A land of gloriously sensational beaches, immense tropical rainforests and musically infused world-class cities, Brazil contains a ridiculous variety of cultural and natural wonders. The largest country in all of the world's tropics, Brazil boasts miles of remote and unspoiled coastline, untouched tropical islands, vibrantly colorful colonial towns, and intriguing cities like Brasilia, the futuristic capital inland, and Salvador, the historic jewel of the northeast, and, of course, the perpetually lively and internationally famous Rio de Janeiro. Brazil's extensive ecosystem means you can ride horseback through Pantanal to look for monkeys, make your lazy way down the Amazon — pausing to climb rocky cliffs or walk down into waterfall canyons — or go whale watching off of Santa Catarina.
Brazil has some of the world's most interesting and exciting cities. Manaus is the largest city in the Amazon, an unexpected pocket of city life in the center of a jungle. It's also a major ocean port, and with two million people, home to a lot of bustling commerce. The city's zoo has as many animals wandering the grounds as there are in cages. There's also a beach/museum/park which seems like an odd combination but is very popular nonetheless. Many tour operators for the Amazon are located in Manaus, but many more exist further up the river and also further downstream and these may give you more off-the-beaten-track options than those in Manaus.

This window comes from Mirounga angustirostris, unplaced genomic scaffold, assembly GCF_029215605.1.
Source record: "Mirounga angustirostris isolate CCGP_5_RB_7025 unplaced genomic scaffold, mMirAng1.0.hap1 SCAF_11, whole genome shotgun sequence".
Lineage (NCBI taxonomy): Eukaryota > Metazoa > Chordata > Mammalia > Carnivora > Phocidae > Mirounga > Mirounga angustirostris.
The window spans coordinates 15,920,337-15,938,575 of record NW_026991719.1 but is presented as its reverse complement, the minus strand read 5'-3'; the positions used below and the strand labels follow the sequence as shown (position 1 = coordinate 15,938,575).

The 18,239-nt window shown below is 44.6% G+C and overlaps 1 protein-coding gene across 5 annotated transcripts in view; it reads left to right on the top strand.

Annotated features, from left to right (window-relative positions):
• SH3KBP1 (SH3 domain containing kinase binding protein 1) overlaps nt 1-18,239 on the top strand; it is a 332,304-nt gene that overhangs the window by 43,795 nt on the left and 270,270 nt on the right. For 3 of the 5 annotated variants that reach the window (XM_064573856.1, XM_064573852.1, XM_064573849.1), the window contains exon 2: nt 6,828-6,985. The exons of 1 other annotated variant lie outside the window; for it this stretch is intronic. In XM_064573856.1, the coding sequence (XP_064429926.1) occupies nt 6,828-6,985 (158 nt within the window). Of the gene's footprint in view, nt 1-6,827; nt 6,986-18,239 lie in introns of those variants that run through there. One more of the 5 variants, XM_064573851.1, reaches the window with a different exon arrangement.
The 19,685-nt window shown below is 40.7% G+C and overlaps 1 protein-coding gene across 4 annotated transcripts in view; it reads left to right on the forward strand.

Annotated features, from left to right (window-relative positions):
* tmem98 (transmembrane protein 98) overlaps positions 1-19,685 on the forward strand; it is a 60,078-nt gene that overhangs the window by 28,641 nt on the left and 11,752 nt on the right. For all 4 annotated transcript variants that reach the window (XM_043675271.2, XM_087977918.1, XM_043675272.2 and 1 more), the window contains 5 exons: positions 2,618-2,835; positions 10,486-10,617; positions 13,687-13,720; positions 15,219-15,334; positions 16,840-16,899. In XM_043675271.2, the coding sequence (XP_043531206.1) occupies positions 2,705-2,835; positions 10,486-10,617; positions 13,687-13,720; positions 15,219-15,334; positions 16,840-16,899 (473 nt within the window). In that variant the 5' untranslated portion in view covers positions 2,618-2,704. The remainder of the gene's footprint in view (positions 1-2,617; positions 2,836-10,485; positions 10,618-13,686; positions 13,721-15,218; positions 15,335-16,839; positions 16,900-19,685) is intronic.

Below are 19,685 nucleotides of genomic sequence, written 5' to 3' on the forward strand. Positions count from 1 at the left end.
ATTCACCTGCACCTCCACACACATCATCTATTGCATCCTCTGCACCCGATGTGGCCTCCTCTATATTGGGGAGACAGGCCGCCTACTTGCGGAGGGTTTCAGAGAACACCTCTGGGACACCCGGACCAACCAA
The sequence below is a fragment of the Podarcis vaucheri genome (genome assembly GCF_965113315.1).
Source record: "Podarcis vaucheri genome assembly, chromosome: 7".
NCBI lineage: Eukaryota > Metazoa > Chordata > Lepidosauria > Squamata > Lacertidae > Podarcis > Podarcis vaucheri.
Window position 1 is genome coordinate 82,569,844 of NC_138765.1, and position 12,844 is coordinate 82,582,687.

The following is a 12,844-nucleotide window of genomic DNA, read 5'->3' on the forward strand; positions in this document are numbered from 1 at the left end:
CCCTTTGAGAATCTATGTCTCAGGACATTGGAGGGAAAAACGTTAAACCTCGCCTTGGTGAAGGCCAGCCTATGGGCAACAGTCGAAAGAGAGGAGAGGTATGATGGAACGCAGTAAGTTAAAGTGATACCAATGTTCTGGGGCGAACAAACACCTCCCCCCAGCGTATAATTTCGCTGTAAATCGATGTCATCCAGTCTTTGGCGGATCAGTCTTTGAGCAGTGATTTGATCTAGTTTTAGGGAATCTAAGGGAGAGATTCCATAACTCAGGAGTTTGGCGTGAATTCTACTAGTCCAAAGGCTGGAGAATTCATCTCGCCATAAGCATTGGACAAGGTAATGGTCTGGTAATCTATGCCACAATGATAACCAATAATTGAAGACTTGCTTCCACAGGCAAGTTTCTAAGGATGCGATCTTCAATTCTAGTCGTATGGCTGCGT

Minas Gerais — one of Brazil's 26 states — is full of lovely old colonial towns but the best of these is Ouro Prêto. Historically important for its gold mining, and as the site of the first independence movement in Brazil, the old city remains vital today as a mecca for the arts and education. Built at the bottom of the Serra do Espinhaco Range, the city is full of steep, crooked, narrow cobbled streets. Walking around can be hard on the feet, but the panoramic views of the twenty-four churches and the jacaranda trees are well worth the effort.
A popular backpacker hangout is Jericoacoara, known as Jeri for short. This gem of a little town is isolated but its splendid isolation is what draws people. With a spectacular coastline and all its seaside activities, cheap and excellent restaurants, and friendly nightlife, it's easy to see why it's so likeable. The village has six streets situated between the beach, a huge dune called Pôr do Sol, and a series of low-level grassy hills. Many people end up staying here a lot longer than intended, so be warned. The best times to visit are between July and January and you'll need to make reservations in advance.
Brazil tourist attractions are many to choose from. Iguassu Falls or Iguazu Falls shared by the Iguazú National Park in Argentina are classified as a UNESCO World Natural Heritage Site. Fernando de Noronha is a dream destintion for the beach lovers. It is home to some of the most beautiful beaches in the world.